Design guidelines for virtual exhibition spaces in cultural education


Museums and exhibitions are an essential part of educational services for a broad section of society – public spaces in which cultural education can be experienced. While cultural education can provide facts and an overview, the aesthetic edification that comes from the aura of the authentic is also important. For many people, however, one of the main reasons for visiting a museum or gallery is to enjoy sharing the exhibits with friends and family. Today, not all sections of society use these services in the same way. Some may lack the time or financial resources; others may be unable to reach museums or exhibitions for geographical reasons. Numerous research projects are therefore driving the digitalization of significant artefacts or entire exhibitions. The aim is not only to document cultural heritage but also to make it accessible to a wider audience.

Virtual reality makes it possible to represent learning environments virtually with a visual quality close to reality. Cultural education services become available regardless of time or place. Although some virtual museums do exist, they are not widely used – probably because most visitors see visiting museums or exhibitions as a social experience to be shared with friends, partners or family. This shared experience comes through interaction, communication and reflection on the content seen. Virtual exhibitions are currently unable to support such shared experiences.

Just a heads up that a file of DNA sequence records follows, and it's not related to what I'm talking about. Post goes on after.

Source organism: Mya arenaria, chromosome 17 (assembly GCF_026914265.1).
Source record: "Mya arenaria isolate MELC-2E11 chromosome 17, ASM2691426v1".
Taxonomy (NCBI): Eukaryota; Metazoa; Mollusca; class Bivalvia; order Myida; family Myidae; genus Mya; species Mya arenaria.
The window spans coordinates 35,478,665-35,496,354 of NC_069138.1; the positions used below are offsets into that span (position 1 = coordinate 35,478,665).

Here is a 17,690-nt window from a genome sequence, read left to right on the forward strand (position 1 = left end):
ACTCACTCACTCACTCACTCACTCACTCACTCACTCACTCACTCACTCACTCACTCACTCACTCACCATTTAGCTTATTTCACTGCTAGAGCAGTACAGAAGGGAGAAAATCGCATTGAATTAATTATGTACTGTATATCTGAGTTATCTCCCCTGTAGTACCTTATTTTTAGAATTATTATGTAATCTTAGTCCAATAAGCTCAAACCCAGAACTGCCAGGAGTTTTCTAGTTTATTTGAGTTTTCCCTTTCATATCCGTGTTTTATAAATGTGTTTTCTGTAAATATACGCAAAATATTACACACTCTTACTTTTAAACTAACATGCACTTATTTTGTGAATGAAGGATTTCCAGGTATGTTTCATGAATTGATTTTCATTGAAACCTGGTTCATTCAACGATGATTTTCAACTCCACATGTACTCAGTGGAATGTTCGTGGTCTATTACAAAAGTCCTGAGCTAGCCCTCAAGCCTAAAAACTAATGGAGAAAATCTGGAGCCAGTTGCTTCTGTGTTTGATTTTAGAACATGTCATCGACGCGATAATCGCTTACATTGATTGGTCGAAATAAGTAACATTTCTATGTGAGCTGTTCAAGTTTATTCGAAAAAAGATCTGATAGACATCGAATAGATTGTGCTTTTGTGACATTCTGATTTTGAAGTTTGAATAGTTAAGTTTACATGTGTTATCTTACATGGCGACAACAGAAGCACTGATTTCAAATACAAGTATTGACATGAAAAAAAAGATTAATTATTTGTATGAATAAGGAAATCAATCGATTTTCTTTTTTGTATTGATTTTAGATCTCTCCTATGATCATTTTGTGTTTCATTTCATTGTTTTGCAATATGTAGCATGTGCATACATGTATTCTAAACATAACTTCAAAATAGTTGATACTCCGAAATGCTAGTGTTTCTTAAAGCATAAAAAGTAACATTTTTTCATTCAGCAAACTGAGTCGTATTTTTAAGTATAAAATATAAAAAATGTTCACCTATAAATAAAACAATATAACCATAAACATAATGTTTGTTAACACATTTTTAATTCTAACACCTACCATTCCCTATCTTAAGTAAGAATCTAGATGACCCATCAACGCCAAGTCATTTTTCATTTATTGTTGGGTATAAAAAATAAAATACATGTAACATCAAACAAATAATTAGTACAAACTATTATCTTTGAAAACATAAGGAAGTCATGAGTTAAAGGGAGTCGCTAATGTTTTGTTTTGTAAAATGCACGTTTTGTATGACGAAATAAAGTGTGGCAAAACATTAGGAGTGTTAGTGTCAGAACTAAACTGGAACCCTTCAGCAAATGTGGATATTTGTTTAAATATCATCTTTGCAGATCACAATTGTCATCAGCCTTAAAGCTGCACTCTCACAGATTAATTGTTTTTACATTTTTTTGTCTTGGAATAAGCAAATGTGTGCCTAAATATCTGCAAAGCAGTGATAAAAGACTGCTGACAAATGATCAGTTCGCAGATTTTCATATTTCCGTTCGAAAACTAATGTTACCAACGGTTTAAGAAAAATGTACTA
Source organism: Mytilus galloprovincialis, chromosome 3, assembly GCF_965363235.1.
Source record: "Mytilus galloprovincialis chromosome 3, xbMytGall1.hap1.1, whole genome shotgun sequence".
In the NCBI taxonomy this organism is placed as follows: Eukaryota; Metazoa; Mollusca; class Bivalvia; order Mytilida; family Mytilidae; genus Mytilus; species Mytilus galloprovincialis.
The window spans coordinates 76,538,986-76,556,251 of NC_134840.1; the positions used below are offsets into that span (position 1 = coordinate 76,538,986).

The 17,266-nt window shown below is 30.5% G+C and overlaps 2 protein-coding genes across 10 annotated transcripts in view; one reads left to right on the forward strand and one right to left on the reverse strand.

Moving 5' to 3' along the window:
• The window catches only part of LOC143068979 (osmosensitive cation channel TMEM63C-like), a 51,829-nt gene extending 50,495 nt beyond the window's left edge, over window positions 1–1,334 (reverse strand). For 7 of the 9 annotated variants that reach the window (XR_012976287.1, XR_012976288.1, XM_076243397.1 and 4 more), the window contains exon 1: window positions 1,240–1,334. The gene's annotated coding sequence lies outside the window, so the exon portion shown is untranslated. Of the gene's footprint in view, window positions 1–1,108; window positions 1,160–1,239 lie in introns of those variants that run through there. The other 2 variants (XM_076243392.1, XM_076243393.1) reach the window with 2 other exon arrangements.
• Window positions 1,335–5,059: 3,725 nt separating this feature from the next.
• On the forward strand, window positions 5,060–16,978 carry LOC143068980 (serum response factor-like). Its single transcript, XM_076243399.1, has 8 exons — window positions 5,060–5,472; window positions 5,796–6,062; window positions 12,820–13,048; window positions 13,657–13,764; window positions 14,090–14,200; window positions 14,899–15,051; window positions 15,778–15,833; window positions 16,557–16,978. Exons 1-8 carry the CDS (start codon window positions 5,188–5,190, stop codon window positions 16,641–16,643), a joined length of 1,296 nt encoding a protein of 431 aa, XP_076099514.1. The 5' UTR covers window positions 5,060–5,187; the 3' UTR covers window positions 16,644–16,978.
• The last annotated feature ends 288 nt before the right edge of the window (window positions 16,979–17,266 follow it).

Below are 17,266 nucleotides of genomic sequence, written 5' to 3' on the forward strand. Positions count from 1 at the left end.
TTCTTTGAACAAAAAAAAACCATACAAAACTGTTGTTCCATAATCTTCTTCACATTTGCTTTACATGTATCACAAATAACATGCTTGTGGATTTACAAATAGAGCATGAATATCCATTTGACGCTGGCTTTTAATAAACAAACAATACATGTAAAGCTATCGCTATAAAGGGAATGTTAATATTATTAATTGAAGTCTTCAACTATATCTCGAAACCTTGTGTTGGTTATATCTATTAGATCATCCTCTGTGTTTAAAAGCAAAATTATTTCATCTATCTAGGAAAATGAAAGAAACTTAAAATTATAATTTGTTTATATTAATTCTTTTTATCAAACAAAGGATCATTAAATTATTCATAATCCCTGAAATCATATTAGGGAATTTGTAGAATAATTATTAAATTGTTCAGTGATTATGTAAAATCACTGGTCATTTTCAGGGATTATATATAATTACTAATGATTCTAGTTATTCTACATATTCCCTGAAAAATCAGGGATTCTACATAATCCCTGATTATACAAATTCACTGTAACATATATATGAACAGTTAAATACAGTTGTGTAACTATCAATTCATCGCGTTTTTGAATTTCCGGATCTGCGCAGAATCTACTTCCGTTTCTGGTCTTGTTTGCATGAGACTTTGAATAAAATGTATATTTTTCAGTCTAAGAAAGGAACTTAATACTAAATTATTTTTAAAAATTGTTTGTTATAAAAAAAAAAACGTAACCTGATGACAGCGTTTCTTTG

The aim of the project is to make cultural education services accessible as participative, social experiences in virtual spaces. To achieve this, it develops guidelines for how to use virtual reality to create cultural learning spaces and, based on didactic principles, establishes instructions for designing intrinsically-motivated learning and transfer activities. Examples of virtual learning spaces that can be experienced with others are implemented to empirically evaluate systematically-developed design hypotheses. These are then used as the basis for developing guidelines for how to design shared learning spaces, how to steer attention through 360° interfaces, and how to present multimodal content in virtual learning spaces.

The joint project GEVAKUB is carried out by the following institutions:

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